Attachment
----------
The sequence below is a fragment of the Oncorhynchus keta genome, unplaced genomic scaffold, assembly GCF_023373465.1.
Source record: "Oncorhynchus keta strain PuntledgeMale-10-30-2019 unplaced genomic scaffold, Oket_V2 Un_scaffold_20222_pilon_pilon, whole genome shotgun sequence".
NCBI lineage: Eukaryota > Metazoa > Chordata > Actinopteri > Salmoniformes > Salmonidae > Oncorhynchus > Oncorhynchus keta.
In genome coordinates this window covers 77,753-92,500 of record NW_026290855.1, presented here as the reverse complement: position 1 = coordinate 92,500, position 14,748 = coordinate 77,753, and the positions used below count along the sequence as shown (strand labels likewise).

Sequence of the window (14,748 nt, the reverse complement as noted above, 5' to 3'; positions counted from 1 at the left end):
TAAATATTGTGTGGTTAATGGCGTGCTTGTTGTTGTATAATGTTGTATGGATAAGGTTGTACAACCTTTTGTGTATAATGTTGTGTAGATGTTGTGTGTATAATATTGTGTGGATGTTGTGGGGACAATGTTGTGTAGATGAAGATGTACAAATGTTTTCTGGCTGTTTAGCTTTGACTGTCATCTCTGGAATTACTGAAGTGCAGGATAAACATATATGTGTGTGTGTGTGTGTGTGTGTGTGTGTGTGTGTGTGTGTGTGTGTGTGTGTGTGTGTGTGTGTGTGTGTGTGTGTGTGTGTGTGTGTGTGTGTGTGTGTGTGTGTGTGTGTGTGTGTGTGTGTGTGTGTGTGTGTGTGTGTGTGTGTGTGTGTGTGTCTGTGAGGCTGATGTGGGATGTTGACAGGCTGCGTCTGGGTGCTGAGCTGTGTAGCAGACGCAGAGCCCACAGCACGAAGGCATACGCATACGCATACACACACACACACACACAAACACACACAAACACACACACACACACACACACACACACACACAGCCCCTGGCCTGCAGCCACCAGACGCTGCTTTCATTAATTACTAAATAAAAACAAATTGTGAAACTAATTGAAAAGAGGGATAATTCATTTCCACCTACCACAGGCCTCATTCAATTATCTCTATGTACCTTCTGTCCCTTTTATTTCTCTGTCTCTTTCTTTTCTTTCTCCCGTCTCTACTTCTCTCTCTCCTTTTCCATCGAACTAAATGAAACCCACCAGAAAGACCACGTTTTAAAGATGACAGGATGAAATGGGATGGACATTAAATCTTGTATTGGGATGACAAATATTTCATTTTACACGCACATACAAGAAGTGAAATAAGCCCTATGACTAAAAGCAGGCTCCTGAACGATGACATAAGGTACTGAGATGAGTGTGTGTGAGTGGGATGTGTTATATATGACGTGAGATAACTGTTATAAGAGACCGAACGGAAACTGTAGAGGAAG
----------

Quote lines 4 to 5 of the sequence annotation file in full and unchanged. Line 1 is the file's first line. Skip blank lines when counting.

In genome coordinates this window covers 77,753-92,500 of record NW_026290855.1, presented here as the reverse complement: position 1 = coordinate 92,500, position 14,748 = coordinate 77,753, and the positions used below count along the sequence as shown (strand labels likewise).

Sequence of the window (14,748 nt, the reverse complement as noted above, 5' to 3'; positions counted from 1 at the left end):